The Citadel needs to keep winning. The same is true for Samford and Chattanooga. If anything, this week’s game in Charleston just got a little more important.
Besides being Homecoming, Saturday will be the final regular-season game at Johnson Hagood Stadium this year. I am specifying “regular-season” because, like all Bulldog fans, I am hopeful that The Citadel will qualify for the playoffs, and in doing so hosts a postseason game or two (or three). It’s just one more reason why every game matters this time of year.
The Bulldogs have played three games at JHS so far this season, but have yet to sport the light blue jerseys/white pants combination that is the traditional home uniform.
I have refrained from making uniform-related comments to this point in the 2016 campaign, but I think it would be nice if the team wore the actual school colors at home once in a while. I realize in some quarters that opinion is considered just short of perverse.
If The Citadel does not wear the traditional home ensemble, it will mark the first time since 2010 that the Bulldogs did not do so for at least one home game. That would be a shame, particularly as it is by far the best of the myriad uniform combinations currently in the rotation.
One problem when writing about The Citadel and Samford is that both are “Bulldogs”. Therefore, as always, I have to define some terms.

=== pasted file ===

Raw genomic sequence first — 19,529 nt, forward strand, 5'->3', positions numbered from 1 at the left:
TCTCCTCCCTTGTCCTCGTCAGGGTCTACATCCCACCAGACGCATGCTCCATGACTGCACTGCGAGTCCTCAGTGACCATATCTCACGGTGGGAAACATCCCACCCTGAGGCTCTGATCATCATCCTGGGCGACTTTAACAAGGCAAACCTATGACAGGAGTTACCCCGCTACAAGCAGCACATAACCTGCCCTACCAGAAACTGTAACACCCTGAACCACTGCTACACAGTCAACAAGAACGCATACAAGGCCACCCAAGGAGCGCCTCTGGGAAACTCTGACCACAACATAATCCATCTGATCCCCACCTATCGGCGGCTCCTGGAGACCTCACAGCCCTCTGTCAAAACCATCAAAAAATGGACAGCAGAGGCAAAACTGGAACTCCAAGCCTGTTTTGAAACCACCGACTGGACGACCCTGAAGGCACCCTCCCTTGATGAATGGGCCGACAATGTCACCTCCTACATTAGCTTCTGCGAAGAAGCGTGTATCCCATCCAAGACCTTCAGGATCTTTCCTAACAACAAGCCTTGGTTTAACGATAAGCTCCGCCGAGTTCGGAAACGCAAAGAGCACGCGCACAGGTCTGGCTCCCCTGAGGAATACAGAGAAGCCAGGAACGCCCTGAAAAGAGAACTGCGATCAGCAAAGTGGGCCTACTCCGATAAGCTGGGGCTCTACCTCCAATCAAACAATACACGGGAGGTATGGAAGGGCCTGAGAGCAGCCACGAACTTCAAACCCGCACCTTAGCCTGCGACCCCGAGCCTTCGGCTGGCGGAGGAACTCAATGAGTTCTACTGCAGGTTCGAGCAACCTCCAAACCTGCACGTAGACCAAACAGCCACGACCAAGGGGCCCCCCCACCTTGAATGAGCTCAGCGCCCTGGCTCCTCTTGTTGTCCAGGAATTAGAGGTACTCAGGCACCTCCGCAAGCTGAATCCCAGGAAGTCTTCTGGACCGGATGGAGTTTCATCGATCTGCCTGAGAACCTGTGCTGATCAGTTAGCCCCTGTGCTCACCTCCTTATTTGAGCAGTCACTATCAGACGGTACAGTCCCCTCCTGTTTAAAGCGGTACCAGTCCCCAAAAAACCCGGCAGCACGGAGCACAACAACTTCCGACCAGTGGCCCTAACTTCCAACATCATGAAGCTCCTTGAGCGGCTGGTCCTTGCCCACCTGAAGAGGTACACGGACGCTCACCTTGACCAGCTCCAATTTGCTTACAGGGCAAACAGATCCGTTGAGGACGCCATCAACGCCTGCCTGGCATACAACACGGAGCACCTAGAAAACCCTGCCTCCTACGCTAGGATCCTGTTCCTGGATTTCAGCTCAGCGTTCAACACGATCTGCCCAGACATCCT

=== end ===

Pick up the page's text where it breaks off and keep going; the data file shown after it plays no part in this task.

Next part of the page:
In this post, “Bulldogs” refers to The Citadel. That is because I graduated from The Citadel, and this is my blog.
I’ll refer to Samford as “SU”, the “Birmingham Bulldogs”, or the “Baptist Tigers”.
That’s right, Baptist Tigers. I mentioned this last year, but it’s well worth repeating:
The Howard College [later to be renamed Samford] team was known originally as the “Baptist Tigers.” However, rival Auburn also had “Tigers” as a nickname. Howard’s teams went by “Baptist Bears” until Dec. 14, 1916, when the student body voted two-to-one for the “Crimson Bulldog” over the “Baptist Bears.” Students decided that a bulldog could eat more Birmingham-Southern Panther meat than a bear could.
It seems to me that “Crimson Bulldog” is a little too reminiscent of “Crimson Tide”, which might explain why the “crimson” part is no longer in usage. I also think that someone seriously underestimated bears when it comes to their ability to eat.